US urges China and Japan to cool islands dispute
Warning that East China Sea row could erupt in regional conflict
Monday 17 September 2012
Leon Panetta, the US Defence Secretary, has said he is concerned that the territorial dispute between Japan and China over islands in the East China Sea could result in conflict, which would have the potential to draw in other nations.
Speaking to reporters on his plane en route to a week-long trip to the region, Mr Panetta said he will urge countries in the Asia-Pacific region to find a way to resolve their problems peacefully. He arrived in Tokyo yesterday, the first stop of his trip.
His comments came as Chinese police used pepper spray, tear gas and water cannons to disperse an anti-Japan protest in the southern city of Shenzhen, near Hong Kong.Relations between China and Japan have long been tense, but Tokyo's recent decision to buy the uninhabited islands at the centre of the territorial dispute from a private owner has prompted angry protests in China.
"I am concerned that when these countries engage in provocations of one kind or another over these various islands that it raises the possibility that a misjudgement... could result in conflict, and that conflict would have the potential of expanding," Mr Panetta said.
Although Japan has controlled the islands – called Diaoyu in Chinese and Senkaku in Japanese – for decades, Beijing saw the purchase of some of the islands as an affront to its claim, and as further proof of Tokyo's refusal to negotiate.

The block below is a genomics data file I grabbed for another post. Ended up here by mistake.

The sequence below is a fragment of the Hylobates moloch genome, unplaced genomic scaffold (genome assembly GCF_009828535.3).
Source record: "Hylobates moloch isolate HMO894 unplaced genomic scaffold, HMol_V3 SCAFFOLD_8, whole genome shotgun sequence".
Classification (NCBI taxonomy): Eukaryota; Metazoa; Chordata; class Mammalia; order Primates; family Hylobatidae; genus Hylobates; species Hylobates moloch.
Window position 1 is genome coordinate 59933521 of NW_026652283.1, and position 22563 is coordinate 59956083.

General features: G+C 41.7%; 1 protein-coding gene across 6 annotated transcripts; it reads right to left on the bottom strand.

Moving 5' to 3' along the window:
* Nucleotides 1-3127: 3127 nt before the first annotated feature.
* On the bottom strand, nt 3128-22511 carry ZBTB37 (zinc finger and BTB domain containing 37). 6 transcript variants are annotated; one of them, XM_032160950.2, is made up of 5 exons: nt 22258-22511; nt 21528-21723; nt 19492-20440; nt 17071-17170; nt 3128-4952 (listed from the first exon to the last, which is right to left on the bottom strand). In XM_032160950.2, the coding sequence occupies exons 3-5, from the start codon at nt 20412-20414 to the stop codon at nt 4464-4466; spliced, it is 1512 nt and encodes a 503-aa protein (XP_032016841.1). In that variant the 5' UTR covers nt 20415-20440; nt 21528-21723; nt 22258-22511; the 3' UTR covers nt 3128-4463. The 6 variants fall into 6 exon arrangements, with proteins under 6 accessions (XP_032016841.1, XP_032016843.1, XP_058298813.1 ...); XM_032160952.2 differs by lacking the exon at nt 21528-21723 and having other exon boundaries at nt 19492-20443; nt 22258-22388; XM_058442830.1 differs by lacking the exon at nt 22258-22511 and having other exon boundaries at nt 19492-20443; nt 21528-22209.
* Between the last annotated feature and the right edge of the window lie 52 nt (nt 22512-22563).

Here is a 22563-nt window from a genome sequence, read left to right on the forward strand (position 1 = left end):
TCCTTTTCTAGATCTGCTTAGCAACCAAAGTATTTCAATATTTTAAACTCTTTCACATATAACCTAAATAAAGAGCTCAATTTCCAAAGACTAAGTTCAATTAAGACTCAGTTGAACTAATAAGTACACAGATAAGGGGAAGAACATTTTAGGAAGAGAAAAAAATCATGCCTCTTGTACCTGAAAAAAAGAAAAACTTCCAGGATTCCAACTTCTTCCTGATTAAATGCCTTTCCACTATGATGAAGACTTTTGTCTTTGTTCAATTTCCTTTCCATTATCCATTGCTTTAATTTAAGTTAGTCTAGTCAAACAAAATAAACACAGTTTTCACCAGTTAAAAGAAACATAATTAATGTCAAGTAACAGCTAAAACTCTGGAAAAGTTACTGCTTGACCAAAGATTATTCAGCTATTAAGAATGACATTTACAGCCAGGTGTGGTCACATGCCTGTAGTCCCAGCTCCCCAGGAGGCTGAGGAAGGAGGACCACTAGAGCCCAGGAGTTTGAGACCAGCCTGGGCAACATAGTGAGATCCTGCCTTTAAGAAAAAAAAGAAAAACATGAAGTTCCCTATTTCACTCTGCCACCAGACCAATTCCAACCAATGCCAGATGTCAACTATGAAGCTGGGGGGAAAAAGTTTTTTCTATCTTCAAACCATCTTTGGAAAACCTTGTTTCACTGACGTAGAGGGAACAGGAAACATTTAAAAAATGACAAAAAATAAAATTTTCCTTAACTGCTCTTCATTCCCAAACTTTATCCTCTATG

China believes the islands were illegally invaded and occupied by the Japanese during the Second World War, and were returned to China when Japan was defeated.
Protests also erupted in Beijing and several other cities across China over the weekend. Demonstrators threw rocks at the Japanese embassy, prompting Japan's Prime Minister to call on Beijing to protect his country's people and their property.
Territorial battles between China and many of its other neighbours, as well as between Japan and South Korea, have also flared recently.
Japan and South Korea are at odds over an islet claimed by both, and China stoked anger with its increasingly assertive stance regarding its claims to resource-rich waters to the south and east.
"We're going to face more of this," Mr Panetta said. "The countries are searching for resources. There [are] going to be questions raised as to who has jurisdiction over these areas."
This is Mr Panetta's third trip to Asia in 11 months, reflecting the Pentagon's shift to put more military focus on the Pacific region. His visit to Japan is also likely to include discussions about the deployment of V-22 Ospreys there.
Thousands have protested at the planned use of the hybrid aircraft, which take off and land like a helicopter but fly like a plane, saying they are unsafe. The Pentagon plans to deploy 12 Ospreys. US officials have assured Japanese leaders they are safe.
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